Labor Market Structure and Wage Differences in New York City

A Comparative Analysis of Hispanics and Non-Hispanic Blacks and Whites
  • Edwin Melendez
Part of the Environment, Development and Public Policy book series (EDPP)


The question of the differences between the average wages received by Hispanic workers and average wages received by their white counterparts has received extensive attention during the last decade.1 Previous studies have found that differences in human capital, immigrants’ ability to adapt to new labor markets, and discrimination are important factors in explaining low wages for Hispanics. In contrast to findings regarding black men’s earnings, differences in measurable characteristics, particularly in education, explain the largest proportion of wage differences for Hispanics. On this account, a lower proportion of the wage gap is attributable to discrimination. Such findings, however, are based on the assumption of a competitive labor market in which there are no barriers to worker mobility and in which market forces therefore tend to eliminate wage or employment differences as Hispanic workers adapt to their new working environment. To the extent that labor markets are noncompetitive and workers’ attributes contribute to the support of industrial dualism and segmentation, however, there could be a premium attached to labor-market location, that is, to the sector or segment of the labor market in which a particular worker is employed. Despite the growing research measuring the effects of human capital and immigrant background, very few studies have measured the relative effect of labor-market location on earnings for Hispanics.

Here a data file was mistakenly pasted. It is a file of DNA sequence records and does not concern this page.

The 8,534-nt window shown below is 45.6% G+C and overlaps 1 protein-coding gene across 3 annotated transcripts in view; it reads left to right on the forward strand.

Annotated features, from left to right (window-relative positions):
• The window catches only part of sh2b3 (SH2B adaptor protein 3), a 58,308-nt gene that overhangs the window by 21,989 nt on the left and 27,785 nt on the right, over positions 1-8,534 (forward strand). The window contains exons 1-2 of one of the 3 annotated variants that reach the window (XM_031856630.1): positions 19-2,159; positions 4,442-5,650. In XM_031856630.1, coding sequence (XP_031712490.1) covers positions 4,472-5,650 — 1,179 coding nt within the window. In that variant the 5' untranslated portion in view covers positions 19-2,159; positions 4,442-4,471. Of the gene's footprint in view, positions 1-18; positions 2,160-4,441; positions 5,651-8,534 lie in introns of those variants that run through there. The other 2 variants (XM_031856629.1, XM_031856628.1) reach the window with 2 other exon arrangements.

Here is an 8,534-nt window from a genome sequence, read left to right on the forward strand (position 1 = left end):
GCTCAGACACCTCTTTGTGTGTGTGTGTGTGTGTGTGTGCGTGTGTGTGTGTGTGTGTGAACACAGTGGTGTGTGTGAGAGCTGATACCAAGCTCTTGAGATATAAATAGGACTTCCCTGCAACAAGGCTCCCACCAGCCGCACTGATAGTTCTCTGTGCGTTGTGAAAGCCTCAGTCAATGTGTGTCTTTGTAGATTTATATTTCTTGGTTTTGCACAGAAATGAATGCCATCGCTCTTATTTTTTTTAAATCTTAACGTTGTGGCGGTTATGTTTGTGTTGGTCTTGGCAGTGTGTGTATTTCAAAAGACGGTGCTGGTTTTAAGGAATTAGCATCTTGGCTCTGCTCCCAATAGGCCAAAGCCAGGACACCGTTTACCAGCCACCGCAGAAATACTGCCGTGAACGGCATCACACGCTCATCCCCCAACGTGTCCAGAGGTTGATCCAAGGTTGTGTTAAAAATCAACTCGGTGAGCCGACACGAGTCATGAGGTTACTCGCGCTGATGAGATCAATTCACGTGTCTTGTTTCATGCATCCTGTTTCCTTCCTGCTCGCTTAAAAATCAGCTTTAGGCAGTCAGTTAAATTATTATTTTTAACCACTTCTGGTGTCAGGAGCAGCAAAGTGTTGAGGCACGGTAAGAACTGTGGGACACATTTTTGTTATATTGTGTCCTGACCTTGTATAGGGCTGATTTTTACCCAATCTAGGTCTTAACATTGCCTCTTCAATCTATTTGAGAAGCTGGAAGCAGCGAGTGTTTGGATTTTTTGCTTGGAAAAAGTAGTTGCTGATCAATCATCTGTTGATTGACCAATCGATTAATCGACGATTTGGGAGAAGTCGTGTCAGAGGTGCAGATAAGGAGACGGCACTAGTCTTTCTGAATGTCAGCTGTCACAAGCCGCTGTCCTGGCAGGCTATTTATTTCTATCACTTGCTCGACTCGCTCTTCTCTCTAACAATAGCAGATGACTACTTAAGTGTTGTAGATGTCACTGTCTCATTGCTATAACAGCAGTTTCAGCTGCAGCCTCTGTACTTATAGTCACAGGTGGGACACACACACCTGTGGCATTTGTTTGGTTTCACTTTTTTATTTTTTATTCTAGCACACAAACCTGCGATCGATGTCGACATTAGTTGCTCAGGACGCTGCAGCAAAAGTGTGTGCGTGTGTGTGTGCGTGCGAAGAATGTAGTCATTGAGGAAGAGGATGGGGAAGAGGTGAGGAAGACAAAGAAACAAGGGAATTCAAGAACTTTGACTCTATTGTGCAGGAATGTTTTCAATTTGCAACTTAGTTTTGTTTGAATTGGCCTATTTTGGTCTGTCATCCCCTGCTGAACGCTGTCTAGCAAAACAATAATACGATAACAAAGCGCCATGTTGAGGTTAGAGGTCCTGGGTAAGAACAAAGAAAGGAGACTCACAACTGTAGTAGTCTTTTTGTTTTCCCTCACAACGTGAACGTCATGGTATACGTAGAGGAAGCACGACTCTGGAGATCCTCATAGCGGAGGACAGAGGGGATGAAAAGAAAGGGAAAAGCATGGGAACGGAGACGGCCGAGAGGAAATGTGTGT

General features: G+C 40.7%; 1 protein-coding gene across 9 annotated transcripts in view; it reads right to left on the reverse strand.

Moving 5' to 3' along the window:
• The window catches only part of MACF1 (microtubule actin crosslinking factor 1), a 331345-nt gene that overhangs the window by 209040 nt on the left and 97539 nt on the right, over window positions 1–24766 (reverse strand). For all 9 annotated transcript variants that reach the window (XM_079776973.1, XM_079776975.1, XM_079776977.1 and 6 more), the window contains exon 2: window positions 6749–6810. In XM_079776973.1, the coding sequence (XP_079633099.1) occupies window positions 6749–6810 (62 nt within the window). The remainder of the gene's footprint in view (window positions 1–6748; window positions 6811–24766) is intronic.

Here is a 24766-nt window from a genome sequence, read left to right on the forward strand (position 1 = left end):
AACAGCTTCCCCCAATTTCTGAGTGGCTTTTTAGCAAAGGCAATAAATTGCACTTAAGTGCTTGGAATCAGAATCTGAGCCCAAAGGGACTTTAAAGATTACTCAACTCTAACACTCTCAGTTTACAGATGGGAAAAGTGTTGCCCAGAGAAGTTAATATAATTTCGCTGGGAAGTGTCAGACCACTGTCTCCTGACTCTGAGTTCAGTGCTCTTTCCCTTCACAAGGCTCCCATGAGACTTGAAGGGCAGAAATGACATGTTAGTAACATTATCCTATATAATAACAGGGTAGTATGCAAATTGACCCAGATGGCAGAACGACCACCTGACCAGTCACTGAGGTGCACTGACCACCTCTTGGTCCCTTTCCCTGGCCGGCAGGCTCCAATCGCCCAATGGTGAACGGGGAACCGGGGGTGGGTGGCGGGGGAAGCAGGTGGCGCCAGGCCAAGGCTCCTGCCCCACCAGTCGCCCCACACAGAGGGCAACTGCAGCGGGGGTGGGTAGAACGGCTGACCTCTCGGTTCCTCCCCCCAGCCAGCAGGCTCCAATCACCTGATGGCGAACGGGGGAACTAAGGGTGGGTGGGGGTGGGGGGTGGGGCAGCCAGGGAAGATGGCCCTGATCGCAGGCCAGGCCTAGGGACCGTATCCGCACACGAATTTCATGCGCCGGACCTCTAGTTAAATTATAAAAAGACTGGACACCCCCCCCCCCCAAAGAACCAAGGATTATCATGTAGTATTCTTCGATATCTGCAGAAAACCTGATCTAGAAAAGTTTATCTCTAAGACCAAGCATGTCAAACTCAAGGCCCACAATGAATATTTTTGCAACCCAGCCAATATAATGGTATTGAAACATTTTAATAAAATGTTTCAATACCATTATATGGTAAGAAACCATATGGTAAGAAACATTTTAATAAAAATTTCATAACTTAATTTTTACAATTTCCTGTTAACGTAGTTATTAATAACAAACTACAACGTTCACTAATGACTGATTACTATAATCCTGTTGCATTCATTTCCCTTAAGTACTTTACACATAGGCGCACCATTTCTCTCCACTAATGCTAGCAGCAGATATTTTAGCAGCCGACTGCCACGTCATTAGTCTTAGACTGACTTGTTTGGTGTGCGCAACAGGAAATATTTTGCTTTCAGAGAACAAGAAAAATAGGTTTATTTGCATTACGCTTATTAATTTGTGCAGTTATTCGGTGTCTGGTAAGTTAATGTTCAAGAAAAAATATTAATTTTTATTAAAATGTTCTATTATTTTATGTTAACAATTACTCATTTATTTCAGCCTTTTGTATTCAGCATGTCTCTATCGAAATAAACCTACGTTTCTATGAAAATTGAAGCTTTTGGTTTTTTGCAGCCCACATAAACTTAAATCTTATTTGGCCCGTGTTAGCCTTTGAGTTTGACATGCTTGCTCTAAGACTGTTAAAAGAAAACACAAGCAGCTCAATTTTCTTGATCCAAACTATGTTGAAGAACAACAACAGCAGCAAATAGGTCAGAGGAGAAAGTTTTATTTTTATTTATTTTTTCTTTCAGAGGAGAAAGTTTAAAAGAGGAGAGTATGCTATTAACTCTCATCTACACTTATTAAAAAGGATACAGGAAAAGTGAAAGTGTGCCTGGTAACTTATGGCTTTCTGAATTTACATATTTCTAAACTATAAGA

Labor Market Affirmative Action Hispanic Woman Hourly Wage Labor Market Location 
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Copyright information

© Springer Science+Business Media New York 1991

Authors and Affiliations

  • Edwin Melendez
    • 1
  1. 1.Department of Urban Studies and PlanningMassachusetts Institute of TechnologyCambridgeUSA

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